Viewed in historical context, the weak recovery from the 2008 crisis has been slow and painful, but a sub-5% unemployment rate and healthy job and wage growth will be among the most important legacies Obama leaves to the next president
With the imminent U.S. presidential changeover analysts are debating the economic-policy legacy of the Obama Administration, especially the question of jobs, which proved to be a major issue for many voters in last November’s election.
In December, Chairman of the Council of Economic Advisers Jason Furman offered a detailed analysis of the U.S. labor market after “eight years of labor market progress”. And while headline unemployment indicators mask important realities, Furman is correct that overall labor market conditions in the final years of the administration are much stronger than they were for a prolonged period after the crisis.
Healthy Job Creation
First, some historical context: while critics say the Obama recovery has been the slowest since World War II, economic historians would point out that the range of growth possibilities open to the economy is not the same across all eras. President Obama took office amid the worst economic crisis since the Great Depression, and the recovery on his watch has been sluggish. Still, despite the economy’s abnormally slow return to its long-term growth trend before 2008, the U.S. labor market is finally strengthening.
The current unemployment rate stands at 4.7 percent, compared with the 7.8 percent rate that Obama inherited from George W. Bush, and the peak rate of 10 percent at the height of the crisis. While the unemployment rate is the most common labor market indicator cited by economists, it measures the unemployed as a share of the active labor force — defined as those currently working or actively seeking work. What that figure does not reflect is the number of Americans who have “dropped out of the workforce”, i.e. not sought a job in the previous four weeks, often as a reflection of the absence of opportunities. So, as the Economic Policy Institute points out, if these “missing workers” — reported to number 2.2 million last month — were counted, the unemployment rate would be 6.1 percent.
Besides the unemployment rate, both wage growth and the number and type of jobs created are finally showing some progress. For years, critics of the recovery pointed to very slow wage growth and no real changes in hours worked as evidence of a weaker recovery than expected. Over the entire recovery, hourly wages after inflation rose at only 0.8 percent, but in the past year wages have risen by almost three percent.
On job creation, almost 16 million jobs have been created since net job loss in the economy stopped in 2010. The vast majority of employment gains since 2010 happened in full-time positions, and all major industries are finally experiencing rises in wages after inflation, reflecting a tightening labor market. In 2014, critics were reporting that 44 percent of the post-crash jobs were in low-wage industries, and the jury is still out on whether the economy will now create sustained higher-wage growth.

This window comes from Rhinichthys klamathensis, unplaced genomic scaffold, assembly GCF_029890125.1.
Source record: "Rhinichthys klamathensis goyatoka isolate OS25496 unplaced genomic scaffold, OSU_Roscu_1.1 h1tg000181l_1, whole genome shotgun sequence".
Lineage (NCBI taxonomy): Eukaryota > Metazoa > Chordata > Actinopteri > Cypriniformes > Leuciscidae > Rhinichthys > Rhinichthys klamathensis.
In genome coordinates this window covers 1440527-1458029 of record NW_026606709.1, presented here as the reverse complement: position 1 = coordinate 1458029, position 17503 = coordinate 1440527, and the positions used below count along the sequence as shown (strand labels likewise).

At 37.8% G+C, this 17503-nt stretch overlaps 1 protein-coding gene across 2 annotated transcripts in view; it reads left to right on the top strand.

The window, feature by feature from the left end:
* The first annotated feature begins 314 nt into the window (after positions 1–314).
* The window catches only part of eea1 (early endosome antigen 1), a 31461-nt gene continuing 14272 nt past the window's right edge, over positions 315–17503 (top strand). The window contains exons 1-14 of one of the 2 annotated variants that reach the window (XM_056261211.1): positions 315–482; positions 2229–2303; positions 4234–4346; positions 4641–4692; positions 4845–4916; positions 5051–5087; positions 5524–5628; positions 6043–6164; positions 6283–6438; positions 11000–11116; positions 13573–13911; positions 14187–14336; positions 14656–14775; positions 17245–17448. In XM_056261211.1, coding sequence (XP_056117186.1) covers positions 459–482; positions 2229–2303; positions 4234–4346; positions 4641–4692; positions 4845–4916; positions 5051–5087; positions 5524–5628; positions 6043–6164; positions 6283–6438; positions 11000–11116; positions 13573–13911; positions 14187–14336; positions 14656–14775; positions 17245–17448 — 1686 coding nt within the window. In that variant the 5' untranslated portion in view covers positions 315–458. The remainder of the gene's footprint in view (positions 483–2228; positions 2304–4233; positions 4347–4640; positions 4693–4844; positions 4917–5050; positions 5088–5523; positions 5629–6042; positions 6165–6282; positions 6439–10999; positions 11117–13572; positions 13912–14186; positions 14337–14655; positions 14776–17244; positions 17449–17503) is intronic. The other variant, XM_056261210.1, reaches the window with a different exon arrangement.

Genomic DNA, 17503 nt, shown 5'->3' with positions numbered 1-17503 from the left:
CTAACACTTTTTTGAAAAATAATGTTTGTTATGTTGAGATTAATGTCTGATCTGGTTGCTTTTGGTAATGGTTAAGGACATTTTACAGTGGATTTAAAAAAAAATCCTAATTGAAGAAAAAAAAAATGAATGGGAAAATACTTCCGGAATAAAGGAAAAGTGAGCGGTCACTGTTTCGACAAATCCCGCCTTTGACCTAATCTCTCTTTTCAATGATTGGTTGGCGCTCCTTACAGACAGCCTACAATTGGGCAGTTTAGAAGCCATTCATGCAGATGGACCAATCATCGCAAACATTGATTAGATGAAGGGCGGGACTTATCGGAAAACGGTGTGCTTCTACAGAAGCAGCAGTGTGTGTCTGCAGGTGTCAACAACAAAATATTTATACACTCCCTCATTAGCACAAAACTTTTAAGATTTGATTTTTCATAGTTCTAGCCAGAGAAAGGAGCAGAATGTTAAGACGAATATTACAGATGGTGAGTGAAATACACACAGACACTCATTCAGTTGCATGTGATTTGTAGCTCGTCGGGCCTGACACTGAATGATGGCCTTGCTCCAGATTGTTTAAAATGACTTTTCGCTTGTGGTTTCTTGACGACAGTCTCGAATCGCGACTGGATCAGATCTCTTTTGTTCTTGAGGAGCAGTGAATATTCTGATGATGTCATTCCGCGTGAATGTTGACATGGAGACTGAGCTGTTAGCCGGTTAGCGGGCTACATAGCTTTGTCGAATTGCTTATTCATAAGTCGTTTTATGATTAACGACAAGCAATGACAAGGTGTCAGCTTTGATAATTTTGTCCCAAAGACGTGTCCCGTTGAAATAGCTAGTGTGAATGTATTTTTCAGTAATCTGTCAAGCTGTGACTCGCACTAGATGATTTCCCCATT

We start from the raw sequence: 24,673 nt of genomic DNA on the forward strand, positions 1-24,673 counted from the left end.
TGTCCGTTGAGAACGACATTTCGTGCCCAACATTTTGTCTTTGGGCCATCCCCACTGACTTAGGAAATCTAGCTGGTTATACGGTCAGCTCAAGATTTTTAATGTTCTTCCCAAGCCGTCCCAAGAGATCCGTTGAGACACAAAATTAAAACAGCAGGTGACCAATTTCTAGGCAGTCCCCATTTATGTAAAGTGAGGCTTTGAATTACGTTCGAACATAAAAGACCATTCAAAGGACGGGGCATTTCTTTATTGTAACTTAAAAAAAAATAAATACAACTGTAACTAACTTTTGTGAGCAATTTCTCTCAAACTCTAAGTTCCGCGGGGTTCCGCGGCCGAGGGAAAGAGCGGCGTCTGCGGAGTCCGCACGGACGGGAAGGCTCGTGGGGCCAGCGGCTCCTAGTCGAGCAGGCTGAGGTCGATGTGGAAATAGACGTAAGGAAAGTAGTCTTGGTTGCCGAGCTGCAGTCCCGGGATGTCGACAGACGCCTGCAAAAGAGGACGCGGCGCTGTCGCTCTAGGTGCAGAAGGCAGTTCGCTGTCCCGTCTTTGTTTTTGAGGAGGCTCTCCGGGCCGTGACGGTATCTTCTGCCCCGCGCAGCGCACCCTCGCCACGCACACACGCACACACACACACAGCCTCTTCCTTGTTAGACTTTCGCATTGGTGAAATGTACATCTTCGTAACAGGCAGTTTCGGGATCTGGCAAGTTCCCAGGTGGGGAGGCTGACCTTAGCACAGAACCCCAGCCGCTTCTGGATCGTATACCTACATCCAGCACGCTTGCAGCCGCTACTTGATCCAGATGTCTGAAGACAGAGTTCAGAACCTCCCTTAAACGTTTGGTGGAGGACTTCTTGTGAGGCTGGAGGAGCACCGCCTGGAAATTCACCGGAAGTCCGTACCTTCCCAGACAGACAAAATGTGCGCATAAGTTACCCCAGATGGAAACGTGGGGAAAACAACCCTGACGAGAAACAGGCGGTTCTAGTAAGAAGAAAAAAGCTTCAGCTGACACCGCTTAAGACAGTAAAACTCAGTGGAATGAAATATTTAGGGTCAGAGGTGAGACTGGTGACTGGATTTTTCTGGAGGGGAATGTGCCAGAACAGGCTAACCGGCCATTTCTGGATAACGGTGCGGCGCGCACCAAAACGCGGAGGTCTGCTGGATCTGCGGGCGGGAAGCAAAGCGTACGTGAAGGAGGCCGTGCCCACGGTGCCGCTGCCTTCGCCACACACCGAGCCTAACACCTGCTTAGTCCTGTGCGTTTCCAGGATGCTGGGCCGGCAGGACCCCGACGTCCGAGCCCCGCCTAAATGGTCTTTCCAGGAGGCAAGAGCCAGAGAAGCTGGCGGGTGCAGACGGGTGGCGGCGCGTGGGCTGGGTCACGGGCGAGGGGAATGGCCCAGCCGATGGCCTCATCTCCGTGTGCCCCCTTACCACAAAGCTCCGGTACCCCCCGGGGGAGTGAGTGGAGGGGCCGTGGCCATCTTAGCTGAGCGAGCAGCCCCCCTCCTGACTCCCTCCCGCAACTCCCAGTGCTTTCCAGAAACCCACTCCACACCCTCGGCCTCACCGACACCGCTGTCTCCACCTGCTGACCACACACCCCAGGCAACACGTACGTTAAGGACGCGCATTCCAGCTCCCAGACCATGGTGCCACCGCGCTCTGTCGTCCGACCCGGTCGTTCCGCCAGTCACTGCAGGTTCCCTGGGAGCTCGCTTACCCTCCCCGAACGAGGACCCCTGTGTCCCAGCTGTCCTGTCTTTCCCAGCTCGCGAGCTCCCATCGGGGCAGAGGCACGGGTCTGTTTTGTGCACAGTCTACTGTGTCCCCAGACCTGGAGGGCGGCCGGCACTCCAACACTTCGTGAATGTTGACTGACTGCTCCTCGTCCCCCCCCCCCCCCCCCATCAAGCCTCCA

Jobless Recovery Averted
While slowing labor productivity growth — the economic output per unit of labor — and declining participation still loom in the labor market, accelerating recovery in employment, particularly in the last year or two, is real. And that shouldn’t be taken for granted.
After the Great Recession ended in June 2009, economists feared the ensuing recovery would be accompanied by persistently high unemployment — a jobless recovery. Compared to downturns in other periods, the recent recovery was seen as more akin to the aftermath of 1990s and early 2000s recessions, when unemployment continued to grow for more than one year after the recessions ended. Combined with the severity of the Great Recession, pre-existing high unemployment, and other technological trends affecting the labor market, this recovery could have turned out as the worst jobless recovery in recent U.S. history
As private-sector payroll employment growth turned positive in early 2010, what followed was the 75 months of slow job growth that eventually brought the unemployment rate to the current 4.7 percent, a level that the Federal Reserve and others apparently see as consistent with stable price levels in the economy. Inflation remains low even at that historically low unemployment rate.
Compared with other recent presidents, Obama’s job market record does not particularly stand out. Both Bill Clinton and Ronald Reagan presided over periods of stronger job growth. Indeed, the average unemployment rate of 7.4 percent across the eight years of Obama’s term ranks among the highest of the ten most recent presidencies. However, assuming office amid the worst job losses in more than half a century in 2008 meant that Obama inherited an economy in far worse shape than that faced by any of his contemporaries in the Oval Office.
Any president, of course, has limited control over the economy. Economists agree that the Obama Administration’s policies helped avert a more prolonged period of high unemployment, therefore handing over the reins to Donald Trump with the economy in far better shape. But economists disagree as to whether a more robust recovery could have been achieved had the administration and Congress been willing to adopt a more expansive fiscal response in the first place.
Faced with the long-term decline in the labor force participation, especially for prime age workers, slower aggregate economic growth, continuing if not growing inequality, and technological trends that potentially make many jobs obsolete, continuing to create good quality employment opportunities remains a central challenge for the long-term stability of America’s economy and its political system.